The Black community is sorely underrepresented in outdoor sports and recreation as well as in natural science fields. When was the last time you saw a Black mountain biker? Snowboarder? Or even park ranger? Probably not recently.

While the reasons for the Black community having so little presence in the outdoors, compared to other demographics, are complex, the incident at Central Park makes it glaringly obvious that one of these reasons is the way that we are singled out as “other” — and therefore not welcome.

If you’re Black outdoors, some may consider your mere presence suspicious. We want this to change.



The lack of representation and visibility in the outdoors perpetuates the idea that we do not belong there.

There are so few examples of prominent Black outdoorspeople in mainstream media that when people see Black folks recreating or working outdoors, it can seem unusual. They may stop and think about whether that person belongs there, maybe even asking the Black person to explain their presence.

This is where we have the opportunity to change the narrative. All of us can collectively change the way we think about what is “usual” in the outdoors, and in doing so make it much safer and more diverse.

The Confluence of the Outdoors and the Black Community

Black Birders Week Back in Nature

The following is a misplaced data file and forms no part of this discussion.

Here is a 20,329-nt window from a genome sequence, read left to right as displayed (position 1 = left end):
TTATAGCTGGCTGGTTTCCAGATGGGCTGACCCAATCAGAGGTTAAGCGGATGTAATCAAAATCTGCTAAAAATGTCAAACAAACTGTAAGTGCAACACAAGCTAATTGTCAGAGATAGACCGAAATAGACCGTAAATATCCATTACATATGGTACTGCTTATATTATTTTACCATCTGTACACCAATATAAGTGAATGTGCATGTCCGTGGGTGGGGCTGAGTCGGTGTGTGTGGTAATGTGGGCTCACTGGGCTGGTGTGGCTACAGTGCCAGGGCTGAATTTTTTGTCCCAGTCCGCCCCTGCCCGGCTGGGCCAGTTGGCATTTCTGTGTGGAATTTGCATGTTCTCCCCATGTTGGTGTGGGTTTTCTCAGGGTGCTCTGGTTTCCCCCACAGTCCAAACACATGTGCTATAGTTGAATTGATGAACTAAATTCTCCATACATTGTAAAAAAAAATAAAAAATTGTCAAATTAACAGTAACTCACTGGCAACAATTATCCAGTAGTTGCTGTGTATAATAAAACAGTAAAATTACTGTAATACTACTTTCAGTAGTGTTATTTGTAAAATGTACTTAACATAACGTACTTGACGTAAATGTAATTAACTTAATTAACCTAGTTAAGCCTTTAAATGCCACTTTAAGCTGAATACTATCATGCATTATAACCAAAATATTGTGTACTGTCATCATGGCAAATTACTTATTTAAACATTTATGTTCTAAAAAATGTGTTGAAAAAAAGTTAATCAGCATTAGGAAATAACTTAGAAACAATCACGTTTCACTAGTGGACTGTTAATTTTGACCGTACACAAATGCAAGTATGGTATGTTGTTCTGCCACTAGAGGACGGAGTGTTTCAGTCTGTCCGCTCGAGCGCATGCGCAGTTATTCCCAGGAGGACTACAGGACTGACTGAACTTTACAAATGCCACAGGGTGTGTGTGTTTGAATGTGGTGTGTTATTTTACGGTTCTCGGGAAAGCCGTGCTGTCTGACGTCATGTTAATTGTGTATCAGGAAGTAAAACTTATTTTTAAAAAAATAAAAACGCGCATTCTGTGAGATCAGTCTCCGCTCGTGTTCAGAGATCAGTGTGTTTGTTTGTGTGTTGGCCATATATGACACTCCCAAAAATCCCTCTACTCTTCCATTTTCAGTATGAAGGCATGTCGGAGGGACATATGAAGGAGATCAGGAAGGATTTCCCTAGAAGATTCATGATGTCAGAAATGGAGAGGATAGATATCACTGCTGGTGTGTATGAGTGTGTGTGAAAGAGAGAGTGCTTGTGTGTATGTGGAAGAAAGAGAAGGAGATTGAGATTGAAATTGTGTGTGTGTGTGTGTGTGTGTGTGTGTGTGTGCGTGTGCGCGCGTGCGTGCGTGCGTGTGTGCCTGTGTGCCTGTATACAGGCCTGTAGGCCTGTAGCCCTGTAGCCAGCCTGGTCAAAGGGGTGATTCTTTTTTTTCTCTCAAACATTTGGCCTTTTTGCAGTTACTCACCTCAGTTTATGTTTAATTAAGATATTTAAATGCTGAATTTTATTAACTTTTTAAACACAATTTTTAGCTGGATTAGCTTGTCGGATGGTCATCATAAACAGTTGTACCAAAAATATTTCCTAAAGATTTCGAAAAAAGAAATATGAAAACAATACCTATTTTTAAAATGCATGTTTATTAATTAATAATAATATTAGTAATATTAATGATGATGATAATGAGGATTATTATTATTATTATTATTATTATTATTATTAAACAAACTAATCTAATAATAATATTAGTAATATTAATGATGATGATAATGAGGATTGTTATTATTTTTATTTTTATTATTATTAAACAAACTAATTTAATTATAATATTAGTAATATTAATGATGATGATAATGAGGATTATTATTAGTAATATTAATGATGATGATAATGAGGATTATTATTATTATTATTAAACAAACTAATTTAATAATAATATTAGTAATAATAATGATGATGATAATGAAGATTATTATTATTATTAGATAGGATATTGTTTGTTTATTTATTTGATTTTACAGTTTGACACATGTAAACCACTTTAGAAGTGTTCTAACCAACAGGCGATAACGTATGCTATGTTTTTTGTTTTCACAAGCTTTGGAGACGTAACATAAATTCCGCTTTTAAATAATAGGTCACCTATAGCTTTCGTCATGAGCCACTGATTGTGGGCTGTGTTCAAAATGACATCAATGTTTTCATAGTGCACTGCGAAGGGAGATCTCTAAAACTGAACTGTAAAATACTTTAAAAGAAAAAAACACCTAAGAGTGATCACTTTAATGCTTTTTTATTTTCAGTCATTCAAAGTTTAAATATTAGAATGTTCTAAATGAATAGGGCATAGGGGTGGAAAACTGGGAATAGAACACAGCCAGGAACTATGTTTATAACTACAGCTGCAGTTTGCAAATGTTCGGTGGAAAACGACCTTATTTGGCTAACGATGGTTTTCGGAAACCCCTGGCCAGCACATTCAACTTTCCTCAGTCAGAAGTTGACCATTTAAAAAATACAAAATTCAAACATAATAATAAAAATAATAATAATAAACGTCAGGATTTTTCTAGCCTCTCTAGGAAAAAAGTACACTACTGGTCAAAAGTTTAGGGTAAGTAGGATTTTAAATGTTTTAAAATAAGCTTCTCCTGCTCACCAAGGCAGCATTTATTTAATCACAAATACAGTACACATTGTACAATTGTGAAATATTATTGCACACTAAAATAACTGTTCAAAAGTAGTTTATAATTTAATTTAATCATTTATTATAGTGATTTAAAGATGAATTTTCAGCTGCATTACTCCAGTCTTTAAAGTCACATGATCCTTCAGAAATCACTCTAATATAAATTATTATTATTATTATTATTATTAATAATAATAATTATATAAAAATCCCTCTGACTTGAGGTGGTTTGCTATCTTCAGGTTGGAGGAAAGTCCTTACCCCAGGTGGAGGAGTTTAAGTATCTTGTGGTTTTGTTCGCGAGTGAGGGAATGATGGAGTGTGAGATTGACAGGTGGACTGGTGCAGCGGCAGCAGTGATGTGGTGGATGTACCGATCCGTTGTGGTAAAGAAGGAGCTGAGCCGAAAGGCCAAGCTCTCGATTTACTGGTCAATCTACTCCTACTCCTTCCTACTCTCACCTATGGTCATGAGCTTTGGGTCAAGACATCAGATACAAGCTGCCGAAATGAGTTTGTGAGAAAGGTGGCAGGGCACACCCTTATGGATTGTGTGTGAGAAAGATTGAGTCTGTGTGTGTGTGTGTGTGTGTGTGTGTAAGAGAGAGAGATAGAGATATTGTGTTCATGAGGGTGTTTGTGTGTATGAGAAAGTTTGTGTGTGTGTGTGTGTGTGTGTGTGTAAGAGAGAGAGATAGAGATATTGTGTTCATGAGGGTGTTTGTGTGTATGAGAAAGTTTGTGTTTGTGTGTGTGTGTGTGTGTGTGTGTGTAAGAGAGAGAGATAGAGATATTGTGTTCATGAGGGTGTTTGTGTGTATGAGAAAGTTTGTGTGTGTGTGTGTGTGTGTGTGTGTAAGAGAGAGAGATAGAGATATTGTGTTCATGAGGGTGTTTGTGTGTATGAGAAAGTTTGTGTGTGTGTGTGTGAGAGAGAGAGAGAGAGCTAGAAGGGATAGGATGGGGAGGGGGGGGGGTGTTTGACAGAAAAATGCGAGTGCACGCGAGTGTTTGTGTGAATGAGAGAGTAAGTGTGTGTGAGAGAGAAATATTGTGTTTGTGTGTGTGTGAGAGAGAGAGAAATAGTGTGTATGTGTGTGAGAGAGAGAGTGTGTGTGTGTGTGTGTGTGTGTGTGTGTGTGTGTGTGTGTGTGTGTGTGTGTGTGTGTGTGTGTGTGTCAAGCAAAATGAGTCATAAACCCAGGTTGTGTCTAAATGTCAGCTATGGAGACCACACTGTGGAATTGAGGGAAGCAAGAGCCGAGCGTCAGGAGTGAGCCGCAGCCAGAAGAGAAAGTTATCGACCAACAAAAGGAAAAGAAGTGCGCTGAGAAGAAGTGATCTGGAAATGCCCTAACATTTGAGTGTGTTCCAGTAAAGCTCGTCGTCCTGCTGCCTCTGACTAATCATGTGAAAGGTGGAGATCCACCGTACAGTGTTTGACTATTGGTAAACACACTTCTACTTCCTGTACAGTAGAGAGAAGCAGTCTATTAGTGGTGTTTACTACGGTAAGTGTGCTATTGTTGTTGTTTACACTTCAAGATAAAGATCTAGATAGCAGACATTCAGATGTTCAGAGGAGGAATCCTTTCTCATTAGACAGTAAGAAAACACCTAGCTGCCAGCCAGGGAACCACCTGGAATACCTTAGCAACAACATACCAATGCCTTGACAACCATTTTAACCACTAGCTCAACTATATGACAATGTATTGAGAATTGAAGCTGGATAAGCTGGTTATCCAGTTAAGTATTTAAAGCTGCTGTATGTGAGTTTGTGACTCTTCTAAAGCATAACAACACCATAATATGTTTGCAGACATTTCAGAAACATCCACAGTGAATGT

An important step toward improving representation starts with marketing. Not only do we need advertisements depicting Black people wearing outdoor gear and enjoying time in nature, but we also need to bring outdoor stores and clubs to Black communities.

Interest thrives within these communities to learn about the natural world, but often there isn’t an opportunity to learn about gear or buy products. When was the last time a Dick’s Sporting Goods or Academy Sports opened up in a predominantly Black neighborhood?

By bringing the outdoor world to these communities, representation and relationships with the outdoors will improve.

The Gist

If seeing Black people outdoors became an everyday occurrence, would you stop and think twice about it? Would you worry about what they were doing there? Probably not. It would just be normal.

This is all we want. One of the best ways to start this dialogue and change was to increase the visibility of Black people outdoors through a social media campaign.

The public may not realize that Black people already participate in the outdoors. But we do!

Many of us simply feel isolated and alone.

It’s our hope for the future that in sharing our stories we will see greater representation and visibility for Black people in the outdoors and, in turn, greater acceptance and a safer outdoor space for everyone. This started with a social media campaign.

But in reality, the outdoor industry and natural science professions need to engage with the Black community and confront the lack of diversity we experience every day.

Only in doing this will we make a definitive change for the future, allow the younger generation to feel they also have a place in the outdoors, and inspire them to protect our wild spaces.